WASHINGTON (AP) — Vice President Kamala Harris and administration officers on Thursday launched a job drive devoted to combating on-line harassment and abuse, which they warned generally is a precursor to real-life violence.
“The internet is an essential part of life in the 21st century,” Harris mentioned, however for a lot of — notably girls, individuals of shade, and people who find themselves not heterosexual — “the web is a spot of concern.”
The task force will address several issues, including prevention of online abuse and services for people who are targeted. It is scheduled to issue recommendations for the federal government and private companies in 180 days.
“All of us have a responsibility to stand together to support those who have gone through this, and also recognize they shouldn’t have to be alone fighting on this issue,” Harris mentioned.
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Although the issue is just not new, it has taken on new urgency following mass shootings in Texas and New York that had been predated by misogynist and racist commentary on social media and message boards.
Harris was launched by Sloane Stephens, a Black skilled tennis participant who has confronted a torrent of racist abuse.
“I’m a daughter, a sister, a wife. And I am more than an athlete, more than a label,” Stephens said. “Yet all of that is disregarded when people online seek to harass me and harm me. No matter whether I win or lose, someone online is mad, and they will make it known.”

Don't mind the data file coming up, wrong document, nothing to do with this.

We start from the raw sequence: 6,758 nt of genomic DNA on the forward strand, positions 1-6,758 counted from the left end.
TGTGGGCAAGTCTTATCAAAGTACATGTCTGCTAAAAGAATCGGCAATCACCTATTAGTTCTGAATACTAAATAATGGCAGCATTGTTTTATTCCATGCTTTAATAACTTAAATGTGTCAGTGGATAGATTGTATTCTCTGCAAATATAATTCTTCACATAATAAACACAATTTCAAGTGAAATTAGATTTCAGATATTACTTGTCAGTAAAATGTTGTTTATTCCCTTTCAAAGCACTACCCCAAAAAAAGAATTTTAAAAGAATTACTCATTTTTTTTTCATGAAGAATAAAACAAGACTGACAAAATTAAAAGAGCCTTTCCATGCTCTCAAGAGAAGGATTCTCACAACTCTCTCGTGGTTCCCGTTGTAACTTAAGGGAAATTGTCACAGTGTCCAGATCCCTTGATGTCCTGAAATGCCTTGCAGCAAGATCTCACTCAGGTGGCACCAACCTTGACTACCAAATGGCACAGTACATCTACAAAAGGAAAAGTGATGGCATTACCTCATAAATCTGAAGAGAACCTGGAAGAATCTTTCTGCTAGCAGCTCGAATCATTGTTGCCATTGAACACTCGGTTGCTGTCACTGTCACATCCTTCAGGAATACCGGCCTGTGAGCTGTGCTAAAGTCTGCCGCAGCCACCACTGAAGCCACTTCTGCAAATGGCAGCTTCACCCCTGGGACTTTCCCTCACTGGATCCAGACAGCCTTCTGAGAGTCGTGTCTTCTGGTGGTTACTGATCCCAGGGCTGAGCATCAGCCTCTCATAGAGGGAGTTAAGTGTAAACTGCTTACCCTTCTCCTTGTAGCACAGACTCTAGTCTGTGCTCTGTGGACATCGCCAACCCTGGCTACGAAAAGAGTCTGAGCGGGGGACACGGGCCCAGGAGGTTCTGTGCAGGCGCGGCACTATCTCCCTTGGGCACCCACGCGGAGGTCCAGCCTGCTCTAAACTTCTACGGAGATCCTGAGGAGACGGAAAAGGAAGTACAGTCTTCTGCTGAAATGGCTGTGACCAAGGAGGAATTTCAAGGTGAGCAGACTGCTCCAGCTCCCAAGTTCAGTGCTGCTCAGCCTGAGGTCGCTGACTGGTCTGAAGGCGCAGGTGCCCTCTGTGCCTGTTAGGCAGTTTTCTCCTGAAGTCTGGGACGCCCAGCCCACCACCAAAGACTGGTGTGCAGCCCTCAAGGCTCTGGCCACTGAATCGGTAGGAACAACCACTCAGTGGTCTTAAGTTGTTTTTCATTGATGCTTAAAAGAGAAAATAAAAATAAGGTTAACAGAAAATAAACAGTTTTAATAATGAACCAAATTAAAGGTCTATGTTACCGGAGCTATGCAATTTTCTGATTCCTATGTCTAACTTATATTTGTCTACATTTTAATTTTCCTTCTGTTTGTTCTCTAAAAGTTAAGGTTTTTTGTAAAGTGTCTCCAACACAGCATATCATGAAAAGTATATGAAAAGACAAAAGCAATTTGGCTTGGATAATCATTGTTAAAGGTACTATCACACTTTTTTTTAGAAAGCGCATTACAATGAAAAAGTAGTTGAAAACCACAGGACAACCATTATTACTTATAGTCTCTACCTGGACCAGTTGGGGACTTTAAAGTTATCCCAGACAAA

After matches, Stephens mentioned, she is anxious to select up her cellphone as a result of “I know what will be waiting for me when I unlock it.”
The National Security Council is working with the White House Gender Policy Council on the initiative, and Attorney General Merrick Garland and Surgeon General Vivek Murthy participated in Thursday’s announcement.
Garland mentioned the Justice Department had devoted extra assets to points like on-line stalking.
“We are committed to relentlessly investigating these crimes, bringing to justice those who perpetrate them, and providing support for the survivors,” he said.
Murthy said people often turn to the internet when they are lonely or looking to make connections, “yet all too often what they find instead is harassment and abuse.”
“It can no longer be acceptable for a technology company to put out a product and walk away from the responsibility for how it impacts users and communities,” he mentioned. “It can not be OK for social media platforms to be fertile grounds for hatred.”
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